Tag Archives: Construction

When The New York City Subway Opened On October 27, 1904

20 Cool Facts About The New York City Subway When It Was Brand New

"What The Subway Means To New York City" New York Evening World October 27, 1904 (click to enlarge)

“What The Subway Means To New York” New York Evening World October 27, 1904 (click to enlarge)

109 years ago on October 27, 1904, the New York City Subway was opened to an enthusiastic public with great fanfare and accolades.

New Yorker’s were proud of this engineering sensation and its features were highlighted in newspapers and magazines around the world.

On the occasion of the opening, the New York Evening World published a “Subway Souvenir Special” to commemorate the event. With articles describing many aspects of the subway, the special issue compiled a list of 100 facts about the subway. Here are some of the better ones:

1. In 1894 the people of New York voted to create a tunnel for a subway which was to be owned by the city. After six years of preliminary work by the Rapid Transit Commission, bids were accepted to build and operate the subway on November 15, 1899.

2. Only two companies bid for the job. John B. McDonald and the Onderdonk Construction Company. McDonald’s bid was accepted January 15, 1900.

3. McDonald proposed to construct the tunnels for $35 million with an additional $2,750,000 for station sites, terminals and other incidentals.

4. The money for the construction was loaned by the city. It was to be paid back with interest in fifty years.

5. McDonald organized a construction company with August Belmont as its president. Another company within this company, the Interborough Rapid Transit Company (IRT) was organized to operate the subway.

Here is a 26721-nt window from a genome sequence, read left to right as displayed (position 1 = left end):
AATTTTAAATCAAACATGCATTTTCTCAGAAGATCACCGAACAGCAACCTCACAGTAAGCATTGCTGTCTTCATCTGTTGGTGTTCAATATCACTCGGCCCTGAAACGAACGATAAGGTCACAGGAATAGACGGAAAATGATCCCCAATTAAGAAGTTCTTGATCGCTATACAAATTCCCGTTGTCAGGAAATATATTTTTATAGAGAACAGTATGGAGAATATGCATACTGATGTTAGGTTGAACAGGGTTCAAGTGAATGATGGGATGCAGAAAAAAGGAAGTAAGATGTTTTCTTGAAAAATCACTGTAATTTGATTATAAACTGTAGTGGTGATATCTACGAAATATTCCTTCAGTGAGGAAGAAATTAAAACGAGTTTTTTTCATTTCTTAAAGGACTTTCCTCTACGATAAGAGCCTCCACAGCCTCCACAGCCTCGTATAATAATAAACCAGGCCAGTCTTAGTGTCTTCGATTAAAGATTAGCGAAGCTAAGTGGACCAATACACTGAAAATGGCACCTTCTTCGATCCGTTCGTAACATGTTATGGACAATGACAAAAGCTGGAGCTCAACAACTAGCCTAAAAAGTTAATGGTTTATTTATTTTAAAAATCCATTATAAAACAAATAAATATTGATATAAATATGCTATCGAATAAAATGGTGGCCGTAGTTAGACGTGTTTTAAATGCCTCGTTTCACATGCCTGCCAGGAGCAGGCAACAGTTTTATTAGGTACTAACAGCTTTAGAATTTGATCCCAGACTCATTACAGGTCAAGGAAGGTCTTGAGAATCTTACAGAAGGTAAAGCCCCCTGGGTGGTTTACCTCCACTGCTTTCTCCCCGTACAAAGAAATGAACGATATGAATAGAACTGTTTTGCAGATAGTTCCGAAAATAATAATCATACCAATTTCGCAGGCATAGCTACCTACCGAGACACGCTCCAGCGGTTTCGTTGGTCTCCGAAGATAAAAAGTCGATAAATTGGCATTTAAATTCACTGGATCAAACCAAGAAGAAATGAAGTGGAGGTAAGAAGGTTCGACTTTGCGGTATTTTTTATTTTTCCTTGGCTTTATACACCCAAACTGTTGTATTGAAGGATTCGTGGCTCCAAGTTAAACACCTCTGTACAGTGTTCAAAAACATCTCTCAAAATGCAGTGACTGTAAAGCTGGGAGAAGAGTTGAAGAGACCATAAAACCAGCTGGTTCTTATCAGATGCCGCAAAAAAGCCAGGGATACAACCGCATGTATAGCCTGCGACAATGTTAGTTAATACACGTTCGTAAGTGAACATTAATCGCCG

6. The IRT had the privilege of operating the system for 50 years, with an option for a 25 year renewal. When the subway passed into the hands of the people, the equipment was to be purchased by the city at a valuation to be determined by arbitration.

7. McDonald sublet the construction to thirteen sub-contractors. Ground was broken March 25, 1900 in front of City Hall.

8. McDonald pledged to have the subway ready in four and a half years. The actual time spent on construction was only 1275 days.

9. The final amount spent was just $40 million.

Union Square June 8, 1901 Subway Construction

Union Square June 8, 1901 Subway Construction

10. There were 120 lives lost during the construction. Continue reading

Old New York in Photos #32

1915 Subway Explosion Kills Seven, Injures Scores: 7th Avenue Between 24th and 25th Streets

This photograph taken on September 24, 1915 looking east across Seventh Avenue between 25th and 24th Streets shows the extent of a tragedy that took the lives of seven people and injured more than 100.

At about 7:50 a.m. on September 22, 1915 during the subway excavation for a new line, an explosion followed by a massive street collapse threw 7th Avenue into a scene of pandemonium and carnage.  A blast of dynamite caused the temporary roadway of wood planking to give way. A trolley loaded with passengers plunged 30 feet into the abyss created by the cave in. A beer truck minus the driver also fell into the excavation.

The reason more people were not killed was because the street undulated for a few seconds before collapsing which allowed precious time for people on the street to scatter to safety.

The motorman of the northbound trolley, John Mayne said, “The car sank just where I stopped it. I had no stop at Twenty-fourth street and there was no warning there. When I was half way to Twenty-fifth street I saw a flagman and set my brakes. As I set the brakes I felt the earth going from under me. The next thing I knew I was being pulled out of hell.”

Fanny Borie, 18,  of Brooklyn was on the trolley, on her way to work when it went down into the hole. “When the car started to sink there were terrible screams, and I think I fainted,” she said. “I remember feeling people tugging at my feet, as I was buried under some timbers. Then I lost consciousness and came to again when I was being carried up a ladder to the street.” Continue reading